The evil sextet

18 05 2011

This post doubles as a Conservation Classic and a new take on an old concept. It’s new in the sense that it updates what we believe is an advance on a major milestone in conservation biology, even though some of the add-on concepts themselves have been around for a while.

First, the classic.

The ‘evil quartet’, or ‘four horsemen of the ecological apocalypse’, was probably the first treatment of extinction dynamics as a biological discipline in its own right. Jarod Diamond (1984) took a sweeping historical and contemporary view of extinction, then simplified the problem to four principal mechanisms:

  1. overhunting (or overexploitation),
  2. introduced species,
  3. habitat destruction and
  4. chains of linked extinctions (trophic cascades, or co-extinctions).

Far from a mere review or list of unrelated mechanisms, Diamond’s evil quartet crystallized conservation biologists’ thinking about key mechanisms and, more importantly, directed attention towards those factors likely to drive extinctions in the future. The unique combination of prehistorical through to modern examples gave conservation biologists a holistic view of extinction dynamics and helped spawn many of the papers described hereafter.It would now appear prudent to add a fifth ghoul to the team – severe anthropogenic interference with the global climate system. The response of biodiversity to past global climate change characteristically unfolded over thousands to millions of years, whereas anthropogenic global warming is now occurring at a greatly accelerated rate. If carbon emissions are not reduced rapidly, the Intergovernmental Panel on Climate Change’s Fourth Assessment Report 2007 projects a rate and magnitude of 21st Century planetary heating that is 5–9 times greater than that of the past century. This is comparable to the difference between now and the height of the last glacial maximum.

A clear lesson from the past is that the faster and more severe the rate of global change, the more devastating the biological consequences, and as I’ve covered before here on ConservationBytes.com in a separate Conservation Classic, this has seriously negative implications for biodiversity.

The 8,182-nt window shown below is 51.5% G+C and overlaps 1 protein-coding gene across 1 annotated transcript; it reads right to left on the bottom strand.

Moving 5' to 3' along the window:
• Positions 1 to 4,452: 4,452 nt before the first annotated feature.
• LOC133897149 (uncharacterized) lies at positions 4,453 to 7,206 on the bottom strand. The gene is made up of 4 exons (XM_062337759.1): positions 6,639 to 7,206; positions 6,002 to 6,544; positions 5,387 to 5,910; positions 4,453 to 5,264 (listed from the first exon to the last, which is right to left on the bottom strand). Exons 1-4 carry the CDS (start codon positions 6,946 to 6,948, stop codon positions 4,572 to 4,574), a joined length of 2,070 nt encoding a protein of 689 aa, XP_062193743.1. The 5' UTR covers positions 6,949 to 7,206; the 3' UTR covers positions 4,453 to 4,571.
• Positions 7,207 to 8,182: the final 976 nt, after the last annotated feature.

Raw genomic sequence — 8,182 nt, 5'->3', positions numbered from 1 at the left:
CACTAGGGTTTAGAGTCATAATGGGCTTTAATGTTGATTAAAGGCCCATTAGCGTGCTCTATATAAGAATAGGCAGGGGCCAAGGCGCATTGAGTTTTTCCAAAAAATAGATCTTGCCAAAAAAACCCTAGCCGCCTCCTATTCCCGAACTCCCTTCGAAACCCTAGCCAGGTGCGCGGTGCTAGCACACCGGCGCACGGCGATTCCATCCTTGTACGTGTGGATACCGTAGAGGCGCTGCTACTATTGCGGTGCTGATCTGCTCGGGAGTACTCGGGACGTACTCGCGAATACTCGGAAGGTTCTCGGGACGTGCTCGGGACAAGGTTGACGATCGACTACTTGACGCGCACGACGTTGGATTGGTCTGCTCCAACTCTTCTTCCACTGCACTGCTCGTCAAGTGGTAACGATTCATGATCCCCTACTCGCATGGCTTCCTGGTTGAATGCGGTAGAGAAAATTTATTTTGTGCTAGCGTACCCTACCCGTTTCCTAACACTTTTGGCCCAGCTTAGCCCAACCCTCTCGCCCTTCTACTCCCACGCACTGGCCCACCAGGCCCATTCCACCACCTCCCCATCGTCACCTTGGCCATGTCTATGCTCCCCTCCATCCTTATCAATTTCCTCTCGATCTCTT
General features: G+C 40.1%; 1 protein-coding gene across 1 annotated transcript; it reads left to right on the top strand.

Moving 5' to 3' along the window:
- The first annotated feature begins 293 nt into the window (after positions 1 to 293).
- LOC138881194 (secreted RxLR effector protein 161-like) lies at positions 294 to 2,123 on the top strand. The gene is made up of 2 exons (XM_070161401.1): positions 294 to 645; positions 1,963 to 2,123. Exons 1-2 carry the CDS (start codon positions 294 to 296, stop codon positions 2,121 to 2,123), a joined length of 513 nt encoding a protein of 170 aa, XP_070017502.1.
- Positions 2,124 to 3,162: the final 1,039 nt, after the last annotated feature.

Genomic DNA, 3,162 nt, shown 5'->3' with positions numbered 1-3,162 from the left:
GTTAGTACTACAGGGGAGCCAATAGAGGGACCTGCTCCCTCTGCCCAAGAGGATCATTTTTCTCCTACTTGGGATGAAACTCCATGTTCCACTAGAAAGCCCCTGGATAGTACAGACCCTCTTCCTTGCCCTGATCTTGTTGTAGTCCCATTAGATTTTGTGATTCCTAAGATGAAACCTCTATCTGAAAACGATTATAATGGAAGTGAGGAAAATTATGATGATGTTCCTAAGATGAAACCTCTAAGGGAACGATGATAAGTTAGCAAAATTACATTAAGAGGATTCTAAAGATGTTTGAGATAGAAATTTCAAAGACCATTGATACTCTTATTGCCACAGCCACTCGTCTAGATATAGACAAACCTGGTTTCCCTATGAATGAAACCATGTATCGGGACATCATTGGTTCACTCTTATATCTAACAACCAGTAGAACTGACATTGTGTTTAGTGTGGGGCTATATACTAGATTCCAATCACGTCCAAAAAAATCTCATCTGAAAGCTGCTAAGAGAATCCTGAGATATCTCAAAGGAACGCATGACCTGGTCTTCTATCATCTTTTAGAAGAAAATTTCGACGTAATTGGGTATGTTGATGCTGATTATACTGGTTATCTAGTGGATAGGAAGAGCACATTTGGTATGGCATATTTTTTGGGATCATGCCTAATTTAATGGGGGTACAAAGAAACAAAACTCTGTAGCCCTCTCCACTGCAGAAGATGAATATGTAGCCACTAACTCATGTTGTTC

Now it’s time though to add a sixth rider – extinction synergies (Brook et al. 2008). For example, exacerbating the problems associated with recent climate change is that species trying to shift distribution must now contend with massively modified landscapes. Even in cases where global warming might allow species to expand their range, these benefits can be outweighed by other threats such as habitat change. The new conditions and altered communities might also allow more invasions by alien species that outcompete native species or act as predators to reduce their populations further. Harvest, habitat modification and changed fire regimes will also interact with and probably enhance the direct impacts of climate change.

In summary, we now appreciate that most extinctions involve a synergy of these factors (Brook et al. 2008), with individual causes being difficult or impossible to isolate. These synergies thus represent a situation where the combined effects are substantially more problematic for biodiversity than the mere sum of their individual effects.

To extend the apocalypse analogy further, it’s as though the horsemen’s orgy of species destruction has finally produced a bastard son far more evil then his vile parents.

We should no longer talk of the ‘evil quartet’ – it is now (at least) the ‘evil sextet’.

CJA Bradshaw (& Navjot Sodhi, William LauranceBarry Brook)

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29 11 2013
King for a day – what conservation policies would you make? | ConservationBytes.com

[…] that habitat loss is the most important driver of extinctions globally, I would immediately draft national anti-clearing laws for remnant/primary vegetation. In […]

5 07 2012
Ghost extinctions « ConservationBytes.com

[...] Diamond (1) coined the expression ‘evil quartet’ for the four main human causes of species extinctions: habitat loss/fragmentation, overkill, [...]

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